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J Biol Chem. 1992 Mar 25;267(9):5731-4.

Peptide transport by the multidrug resistance pump.

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  • 1Department of Biological Sciences, Stanford University, California 94305-5020.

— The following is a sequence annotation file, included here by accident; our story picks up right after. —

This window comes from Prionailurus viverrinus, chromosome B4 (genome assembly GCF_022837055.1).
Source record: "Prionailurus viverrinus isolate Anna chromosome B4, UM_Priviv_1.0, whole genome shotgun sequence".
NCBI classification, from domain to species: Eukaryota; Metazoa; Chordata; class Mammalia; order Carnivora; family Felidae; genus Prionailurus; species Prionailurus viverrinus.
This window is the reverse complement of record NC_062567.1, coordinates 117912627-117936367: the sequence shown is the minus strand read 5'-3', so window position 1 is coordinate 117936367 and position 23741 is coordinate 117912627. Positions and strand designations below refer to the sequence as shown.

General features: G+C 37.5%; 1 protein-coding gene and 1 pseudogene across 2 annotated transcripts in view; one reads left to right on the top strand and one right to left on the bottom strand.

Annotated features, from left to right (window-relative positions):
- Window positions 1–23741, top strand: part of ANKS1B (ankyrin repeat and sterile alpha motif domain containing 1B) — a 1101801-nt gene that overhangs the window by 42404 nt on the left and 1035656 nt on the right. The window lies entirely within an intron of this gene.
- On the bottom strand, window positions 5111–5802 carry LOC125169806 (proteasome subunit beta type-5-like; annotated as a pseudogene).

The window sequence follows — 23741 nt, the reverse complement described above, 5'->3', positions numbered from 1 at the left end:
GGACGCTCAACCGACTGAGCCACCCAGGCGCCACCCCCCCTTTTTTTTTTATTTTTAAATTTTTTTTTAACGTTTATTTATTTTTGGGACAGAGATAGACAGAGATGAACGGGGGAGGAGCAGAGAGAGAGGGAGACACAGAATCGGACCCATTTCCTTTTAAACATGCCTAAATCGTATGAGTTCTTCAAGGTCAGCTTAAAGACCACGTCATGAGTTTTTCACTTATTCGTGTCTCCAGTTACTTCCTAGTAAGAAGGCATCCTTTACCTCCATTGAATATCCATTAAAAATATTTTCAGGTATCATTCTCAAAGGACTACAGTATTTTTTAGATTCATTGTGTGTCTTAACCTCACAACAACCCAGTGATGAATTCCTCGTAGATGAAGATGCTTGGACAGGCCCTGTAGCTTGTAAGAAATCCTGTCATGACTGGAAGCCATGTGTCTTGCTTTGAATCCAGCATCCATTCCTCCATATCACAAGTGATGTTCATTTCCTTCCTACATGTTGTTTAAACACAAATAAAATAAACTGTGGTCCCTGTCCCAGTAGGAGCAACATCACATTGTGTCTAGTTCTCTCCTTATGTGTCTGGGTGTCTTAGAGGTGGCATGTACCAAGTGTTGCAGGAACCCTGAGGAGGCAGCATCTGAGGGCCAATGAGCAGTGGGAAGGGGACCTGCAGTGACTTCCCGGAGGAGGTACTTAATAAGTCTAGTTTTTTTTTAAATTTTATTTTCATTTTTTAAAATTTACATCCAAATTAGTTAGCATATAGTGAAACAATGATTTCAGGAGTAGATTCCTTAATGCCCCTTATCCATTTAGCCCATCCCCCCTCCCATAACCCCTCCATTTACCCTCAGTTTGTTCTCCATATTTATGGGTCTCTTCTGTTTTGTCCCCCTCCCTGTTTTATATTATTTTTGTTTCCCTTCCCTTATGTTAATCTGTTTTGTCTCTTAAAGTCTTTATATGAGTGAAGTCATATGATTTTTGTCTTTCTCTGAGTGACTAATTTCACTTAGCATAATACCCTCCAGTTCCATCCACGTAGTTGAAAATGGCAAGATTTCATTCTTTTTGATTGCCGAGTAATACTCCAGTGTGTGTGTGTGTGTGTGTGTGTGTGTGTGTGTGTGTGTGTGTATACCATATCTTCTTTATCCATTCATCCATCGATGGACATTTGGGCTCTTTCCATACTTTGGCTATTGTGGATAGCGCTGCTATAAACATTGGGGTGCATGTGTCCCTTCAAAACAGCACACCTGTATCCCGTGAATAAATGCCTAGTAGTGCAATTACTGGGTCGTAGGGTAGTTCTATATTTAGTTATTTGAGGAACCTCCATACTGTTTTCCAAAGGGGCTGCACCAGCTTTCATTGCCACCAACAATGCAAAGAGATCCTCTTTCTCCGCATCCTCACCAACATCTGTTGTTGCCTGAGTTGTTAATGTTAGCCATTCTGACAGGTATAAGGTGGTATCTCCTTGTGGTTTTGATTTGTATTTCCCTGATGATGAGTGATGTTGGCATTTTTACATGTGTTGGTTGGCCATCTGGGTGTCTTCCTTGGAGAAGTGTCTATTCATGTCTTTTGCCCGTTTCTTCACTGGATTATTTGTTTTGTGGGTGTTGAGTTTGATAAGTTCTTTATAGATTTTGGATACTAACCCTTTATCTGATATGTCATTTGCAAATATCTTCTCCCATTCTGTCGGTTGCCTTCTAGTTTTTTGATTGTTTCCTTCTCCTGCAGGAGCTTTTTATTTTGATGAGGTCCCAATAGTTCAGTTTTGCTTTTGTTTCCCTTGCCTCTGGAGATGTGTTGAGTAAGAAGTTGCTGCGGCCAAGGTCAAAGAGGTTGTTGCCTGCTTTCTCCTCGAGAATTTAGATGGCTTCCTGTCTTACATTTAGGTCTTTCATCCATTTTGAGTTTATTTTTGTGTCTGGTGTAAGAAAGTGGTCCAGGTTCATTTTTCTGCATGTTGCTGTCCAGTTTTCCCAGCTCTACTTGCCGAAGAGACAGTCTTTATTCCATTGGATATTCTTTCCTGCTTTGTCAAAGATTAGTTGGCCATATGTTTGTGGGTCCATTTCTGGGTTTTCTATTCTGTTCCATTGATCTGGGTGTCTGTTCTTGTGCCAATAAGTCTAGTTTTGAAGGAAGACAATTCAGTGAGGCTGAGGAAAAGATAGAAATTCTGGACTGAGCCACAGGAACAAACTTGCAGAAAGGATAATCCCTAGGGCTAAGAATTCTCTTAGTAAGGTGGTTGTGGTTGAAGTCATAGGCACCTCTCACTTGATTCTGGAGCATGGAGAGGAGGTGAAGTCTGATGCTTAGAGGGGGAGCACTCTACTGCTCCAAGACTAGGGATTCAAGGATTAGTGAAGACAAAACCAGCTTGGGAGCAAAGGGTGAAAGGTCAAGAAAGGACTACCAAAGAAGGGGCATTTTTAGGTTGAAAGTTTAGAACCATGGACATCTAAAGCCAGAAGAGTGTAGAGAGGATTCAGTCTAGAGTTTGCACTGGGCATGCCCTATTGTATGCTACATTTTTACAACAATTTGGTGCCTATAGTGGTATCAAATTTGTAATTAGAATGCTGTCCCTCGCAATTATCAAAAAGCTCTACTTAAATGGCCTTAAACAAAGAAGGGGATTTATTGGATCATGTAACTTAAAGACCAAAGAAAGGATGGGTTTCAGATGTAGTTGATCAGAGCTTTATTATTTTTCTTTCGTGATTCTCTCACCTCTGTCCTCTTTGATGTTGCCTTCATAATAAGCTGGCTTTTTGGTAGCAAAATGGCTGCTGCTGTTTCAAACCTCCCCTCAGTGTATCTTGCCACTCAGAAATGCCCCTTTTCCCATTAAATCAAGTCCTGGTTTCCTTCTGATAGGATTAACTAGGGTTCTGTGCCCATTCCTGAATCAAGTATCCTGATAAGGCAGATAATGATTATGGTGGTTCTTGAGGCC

The membrane P-glycoprotein (P170) is an ATP-hydrolyzing transmembrane pump, and elevated levels of P170, due to higher expression with or without amplification of the multidrug resistance gene (mdr1), result in resistance to a variety of chemotherapeutic agents in mammalian cells. The function of the P170 pump has been proposed as a protection against toxic substances present in animal diets. Here we describe a Chinese hamster ovary cell line that was selected for resistance to a synthetic tripeptide, N-acetyl-leucyl-leucyl-norleucinal (ALLN). This ALLN-resistant variant shows the classical multidrug resistance (MDR) phenotype, including overexpression and amplification of the mdr1 gene. Additionally, a mouse embryo cell line overexpressing the transfected mdr1 gene is likewise resistant to ALLN. Our results demonstrate that P170 is capable of transporting peptides and raise the possibility that the mdr1 gene product or other MDR-like genes, present in the genome of mammalian cells, may be involved in secretion of peptides or cellular proteins as is the case with the structurally similar hylB and ste6 gene products of Escherichia coli and yeast, respectively.

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